Pushkin in Moldavia. The name of Alexander Pushkin (1799-1837), the great Russian poet and founder of the new Russian literature, is closely linked with Moldavia. The significance of Pushkin’s works and his towering genius place him among the outstanding figures of world culture. In his quarter-century of writing, Pushkin, assimilating the achievements of Russian and…Details
The Russian-Turkish War of 1877-1878. Alexander II in the battlefield.
Coronation of Alexander II in the Dormition Cathedral of the Moscow Kremlin. 1856
The upbringing of the Grand Duke. V.A. Zhukovsky and the successor to the throne (Alexander II)
Reproduction of the portrait “Emperor Alexander II is a liberator of the Christians in the East”. A cheap popular prim. Chromolithograph. The Museum of the Russian Literature Institute in Saint Petersburg. Alexander II is Emperor of Russia. His reign was marked by a number of reforms which touched on nearly all units of state power,…Details
К. Briullov (1799—1852) О. Fersen Riding a Donkey. 1835 Water-colour. 52.5×40 cm The Russian Museum, Saint Petersburg
In Russian literature, too, we find very characteristic and vivid examples of such creativity. There are the sophisticated baroque work of Simeon of Polotsk and the political caricatures of Archpriest Avvakum (seventeenth century); the monumental mosaic compositions of Lomonosov (eighteenth century); the romantic landscapes of Zhukovsky and Baratynsky; the elegiac landscapes of Batyushkov; Gogol’s architectural…Details
Margot Fonteyn and Rudolf Nureyev were the star-crossed lovers in Kenneth MacMillan’s Romeo and Juliet during the Royal Ballet’s tour of the United States.
The importance of Beethoven’s sonatas as of a sort of “creative laboratory” in which the composer developed the fundamentals of his style is generally recognized. It was in this form that Beethoven mastered the dialectical method, moulded his themes and reached unprecedented heights in the development of musical ideas and images. Many of his piano…Details
The symphonic suite “Scheherazade” written by N. A. Rimsky-Korsakov in 1883 is one of the masterpieces of Russian classical music on Oriental themes. The suite is based on the “Arabian Nights”. The composer originally gave subtitles to individual parts of the suite, but later deleted them and left ony the title and the general programme.…Details
The First Symphony, begun in March of 1866, was done anew by the composers twice. In this new (already third!) editing “Winter Dreams” was soon presented to the Moscow audience. Its premiere was given by the Russian Musical Society on February 3, 1868, under the baton of N. Rubinstein. “…The performance signified Tchaikovsky’s first outstanding…Details
During the summer of 1788 Wolfgang Mozart composed three symphonies representing the acme of the symphonic work of the great Austrian composer: Symphony No. 39 in E-flat major, Symphony No. 40 in G minor and Symphony No. 41 in C major (“Jupiter”) cf which the G minor symphony with its sincere iyrics passion and ingenuousness…Details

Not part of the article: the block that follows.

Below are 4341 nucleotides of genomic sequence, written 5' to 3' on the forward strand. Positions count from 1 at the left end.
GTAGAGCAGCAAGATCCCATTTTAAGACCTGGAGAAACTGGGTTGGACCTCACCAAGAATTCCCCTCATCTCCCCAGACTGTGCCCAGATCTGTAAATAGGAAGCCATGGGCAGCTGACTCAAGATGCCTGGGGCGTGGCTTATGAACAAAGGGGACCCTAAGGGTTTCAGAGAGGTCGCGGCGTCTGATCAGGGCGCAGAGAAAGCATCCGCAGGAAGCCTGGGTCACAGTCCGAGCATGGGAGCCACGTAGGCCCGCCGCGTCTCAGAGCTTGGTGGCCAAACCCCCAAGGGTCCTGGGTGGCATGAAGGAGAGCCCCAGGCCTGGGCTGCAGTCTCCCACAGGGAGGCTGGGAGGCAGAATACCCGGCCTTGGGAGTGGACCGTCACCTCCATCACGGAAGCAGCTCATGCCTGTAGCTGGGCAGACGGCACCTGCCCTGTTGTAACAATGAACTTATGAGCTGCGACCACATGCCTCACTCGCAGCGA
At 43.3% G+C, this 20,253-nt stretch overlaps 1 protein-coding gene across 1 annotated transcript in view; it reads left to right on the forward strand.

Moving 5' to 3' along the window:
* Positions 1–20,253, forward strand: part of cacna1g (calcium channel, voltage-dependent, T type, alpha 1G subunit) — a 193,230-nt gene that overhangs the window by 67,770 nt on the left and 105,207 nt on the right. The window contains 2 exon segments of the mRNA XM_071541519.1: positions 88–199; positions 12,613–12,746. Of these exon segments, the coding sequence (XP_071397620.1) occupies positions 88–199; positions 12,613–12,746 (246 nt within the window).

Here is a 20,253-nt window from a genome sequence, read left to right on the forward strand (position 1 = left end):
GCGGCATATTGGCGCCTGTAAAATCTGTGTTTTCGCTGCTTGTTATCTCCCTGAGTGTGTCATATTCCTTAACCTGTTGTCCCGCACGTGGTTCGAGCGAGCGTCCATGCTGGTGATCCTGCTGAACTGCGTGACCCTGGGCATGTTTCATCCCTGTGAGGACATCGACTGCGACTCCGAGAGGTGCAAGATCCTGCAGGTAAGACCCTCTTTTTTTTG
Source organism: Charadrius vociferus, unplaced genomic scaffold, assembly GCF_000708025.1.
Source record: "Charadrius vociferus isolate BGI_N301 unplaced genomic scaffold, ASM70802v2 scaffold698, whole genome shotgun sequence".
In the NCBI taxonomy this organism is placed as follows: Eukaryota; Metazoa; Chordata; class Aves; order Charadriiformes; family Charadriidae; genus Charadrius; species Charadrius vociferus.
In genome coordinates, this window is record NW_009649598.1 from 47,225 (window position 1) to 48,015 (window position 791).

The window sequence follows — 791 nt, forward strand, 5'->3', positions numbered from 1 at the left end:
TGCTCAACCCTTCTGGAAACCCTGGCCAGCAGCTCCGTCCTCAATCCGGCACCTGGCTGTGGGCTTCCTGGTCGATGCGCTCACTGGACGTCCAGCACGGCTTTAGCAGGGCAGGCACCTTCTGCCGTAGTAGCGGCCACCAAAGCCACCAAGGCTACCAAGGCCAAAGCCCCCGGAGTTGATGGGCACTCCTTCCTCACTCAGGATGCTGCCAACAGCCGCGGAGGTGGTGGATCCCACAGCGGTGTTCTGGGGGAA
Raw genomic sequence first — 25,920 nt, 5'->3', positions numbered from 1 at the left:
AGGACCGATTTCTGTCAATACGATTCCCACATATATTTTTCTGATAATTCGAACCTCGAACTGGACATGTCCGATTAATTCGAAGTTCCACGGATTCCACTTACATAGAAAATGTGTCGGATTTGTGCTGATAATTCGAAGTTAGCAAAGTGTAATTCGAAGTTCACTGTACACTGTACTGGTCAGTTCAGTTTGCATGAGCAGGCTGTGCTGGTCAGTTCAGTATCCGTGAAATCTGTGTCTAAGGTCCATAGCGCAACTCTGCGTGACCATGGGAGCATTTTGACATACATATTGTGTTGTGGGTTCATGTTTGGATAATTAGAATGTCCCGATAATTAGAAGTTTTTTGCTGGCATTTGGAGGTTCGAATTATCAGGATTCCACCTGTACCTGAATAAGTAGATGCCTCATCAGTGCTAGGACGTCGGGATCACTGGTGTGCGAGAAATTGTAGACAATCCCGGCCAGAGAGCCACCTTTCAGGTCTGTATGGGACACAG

Mozart’s violin concertos occupy a prominent place among his numerous and diverse violin compositions. They were written in connection with his concert activity as soloist and first violinist in the Salzburg orchestra. The great Austrian composer was not only a clavier virtuoso, but a superb violinist as well. Mozart’s violin concertos belong among his early…Details
The Requiem Mass is based on the text of a medieval Catholic funeral service. Its messages are the Day of Wrath, the Last Judge’s terrible punishment onto the sinners, their fierce pleading for mercy, the allmighty and relentless God and the merciful Jesus Christ. Neither the religious dogma, nor mysticism prevail in Mozart’s Requiem, which…Details
The Orthodox Church alone has kept so far the ancient Christian conception that the liturgical music should be only vocal. Way back in the IV c. St. Jerome has said that a Christian maiden should have an aversion for the heathen instruments and that it is not even befitting her to know the difference between…Details
20th century. India. Carved wood. Height, 40 cm
1869—1938. China. Renunciation of Vanity. 1924 Hanging scroll
19th century. Tibet. Tempera on textile. 60X44 cm
18th century. Japan. Wood, gold lacquer. Height, 15 cm
19th century. Persia. Metal. Height, 33 cm
19th century. India. Carved mahogany. Height, 94 cm
20th century. India. Carved ivory. Height, 33.5 cm
Three gods: Fu-hsing (god of happiness), Lu-hsing (god of salaries) and Shou-lao (god of longevity).
19th century. China. Emroidery. 190X130 cm
16th century. China. Bronze. Height, 55 cm
19th century. China. Bronze. 121X122 cm
Illustration for the Shah-nаmа by Firdausi. 18th century.Details
Illustration for the Shah-nama by Firdausi. 18th century Persia. Miniature. 20.5X11.5 cm; 31X19.5 cm. (including the frame).Details
Snuff-box. 18th century. China. Jade. Height, 6.8 cm.
19th century. Tibet. Gilded bronze. 30X10 cm.
18th century. Japan. Carved ivory. Height, 53 cm. Length, 45 cm.
17th century. China. Porcelain painted in cobalt blue. 23.4X85 cm.
18th century. China. Porcelain decorated with painting. Height, 6.5 cm. Diameter, 37.5 cm.
Mori Morikata Sosen. 1747—1821. Japan. 181X57 cm.
Anonymous artist of the Капо school. 18th or 19th century. Japan. Hanging scroll. 175X100 cm.
After a model by Pablo Picasso (1881 — 1971). France. Porcelain, painted in enamel. Diameter, 25 cm.
Robert Cauer the Elder. 1831 — 1893. Germany. 1864 Marble. Height, 72 cm.
L. Marchand. Active in the latter part of the 19th century. France. Bronze. Height, 38.5 cm.
Plate. 1806. Vienna, Austria. Porcelain, with polychrome and lustre painting. Diameter, 24.5 cm Mark in underglaze blue: shield.
Tapestry. 1720—30. After a cartoon by G. L. Vernan-Sal and J. Dumont. France. The Beauvais Tapestry Factory Wool, silk. 356X552 cm.
Anonymous sculptor active in the 18th century. Italy. Tinted wood. Height, 57 cm.